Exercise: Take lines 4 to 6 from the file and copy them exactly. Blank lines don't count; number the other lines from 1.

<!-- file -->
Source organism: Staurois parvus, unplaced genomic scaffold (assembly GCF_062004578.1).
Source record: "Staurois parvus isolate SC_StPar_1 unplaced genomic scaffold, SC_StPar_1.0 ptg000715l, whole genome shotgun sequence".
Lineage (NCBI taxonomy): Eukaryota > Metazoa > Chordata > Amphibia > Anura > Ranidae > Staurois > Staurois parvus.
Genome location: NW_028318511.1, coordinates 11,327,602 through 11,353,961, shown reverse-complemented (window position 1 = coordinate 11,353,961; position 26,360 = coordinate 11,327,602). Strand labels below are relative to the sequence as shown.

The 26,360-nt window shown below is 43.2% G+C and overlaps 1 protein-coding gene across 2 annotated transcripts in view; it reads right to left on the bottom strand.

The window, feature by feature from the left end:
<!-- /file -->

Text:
Genome location: NW_028318511.1, coordinates 11,327,602 through 11,353,961, shown reverse-complemented (window position 1 = coordinate 11,353,961; position 26,360 = coordinate 11,327,602). Strand labels below are relative to the sequence as shown.

The 26,360-nt window shown below is 43.2% G+C and overlaps 1 protein-coding gene across 2 annotated transcripts in view; it reads right to left on the bottom strand.

The window, feature by feature from the left end: